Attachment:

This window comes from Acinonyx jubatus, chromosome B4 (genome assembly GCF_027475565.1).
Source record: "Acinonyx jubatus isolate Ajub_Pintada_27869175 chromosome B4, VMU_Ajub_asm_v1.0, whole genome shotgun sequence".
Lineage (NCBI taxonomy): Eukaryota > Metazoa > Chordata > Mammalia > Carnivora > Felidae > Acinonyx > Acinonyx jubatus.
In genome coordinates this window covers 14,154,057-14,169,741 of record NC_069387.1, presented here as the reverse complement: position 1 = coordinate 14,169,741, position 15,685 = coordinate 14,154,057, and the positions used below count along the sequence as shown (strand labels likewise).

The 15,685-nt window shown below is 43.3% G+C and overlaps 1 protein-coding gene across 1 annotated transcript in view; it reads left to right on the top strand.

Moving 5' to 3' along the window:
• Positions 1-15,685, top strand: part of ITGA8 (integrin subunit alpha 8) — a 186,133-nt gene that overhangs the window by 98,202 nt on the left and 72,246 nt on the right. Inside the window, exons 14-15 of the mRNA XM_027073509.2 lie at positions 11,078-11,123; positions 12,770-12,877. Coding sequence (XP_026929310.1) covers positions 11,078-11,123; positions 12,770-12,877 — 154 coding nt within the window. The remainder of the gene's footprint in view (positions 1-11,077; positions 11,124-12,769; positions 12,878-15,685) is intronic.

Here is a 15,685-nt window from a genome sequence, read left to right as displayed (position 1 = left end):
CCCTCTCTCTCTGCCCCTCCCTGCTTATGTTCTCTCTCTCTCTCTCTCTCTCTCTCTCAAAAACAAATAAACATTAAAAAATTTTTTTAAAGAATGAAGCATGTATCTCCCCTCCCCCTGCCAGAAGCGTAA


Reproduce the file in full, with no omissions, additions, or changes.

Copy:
This window comes from Acinonyx jubatus, chromosome B4 (genome assembly GCF_027475565.1).
Source record: "Acinonyx jubatus isolate Ajub_Pintada_27869175 chromosome B4, VMU_Ajub_asm_v1.0, whole genome shotgun sequence".
Lineage (NCBI taxonomy): Eukaryota > Metazoa > Chordata > Mammalia > Carnivora > Felidae > Acinonyx > Acinonyx jubatus.
In genome coordinates this window covers 14,154,057-14,169,741 of record NC_069387.1, presented here as the reverse complement: position 1 = coordinate 14,169,741, position 15,685 = coordinate 14,154,057, and the positions used below count along the sequence as shown (strand labels likewise).

The 15,685-nt window shown below is 43.3% G+C and overlaps 1 protein-coding gene across 1 annotated transcript in view; it reads left to right on the top strand.

Moving 5' to 3' along the window:
• Positions 1-15,685, top strand: part of ITGA8 (integrin subunit alpha 8) — a 186,133-nt gene that overhangs the window by 98,202 nt on the left and 72,246 nt on the right. Inside the window, exons 14-15 of the mRNA XM_027073509.2 lie at positions 11,078-11,123; positions 12,770-12,877. Coding sequence (XP_026929310.1) covers positions 11,078-11,123; positions 12,770-12,877 — 154 coding nt within the window. The remainder of the gene's footprint in view (positions 1-11,077; positions 11,124-12,769; positions 12,878-15,685) is intronic.

Here is a 15,685-nt window from a genome sequence, read left to right as displayed (position 1 = left end):
CCCTCTCTCTCTGCCCCTCCCTGCTTATGTTCTCTCTCTCTCTCTCTCTCTCTCTCTCAAAAACAAATAAACATTAAAAAATTTTTTTAAAGAATGAAGCATGTATCTCCCCTCCCCCTGCCAGAAGCGTAA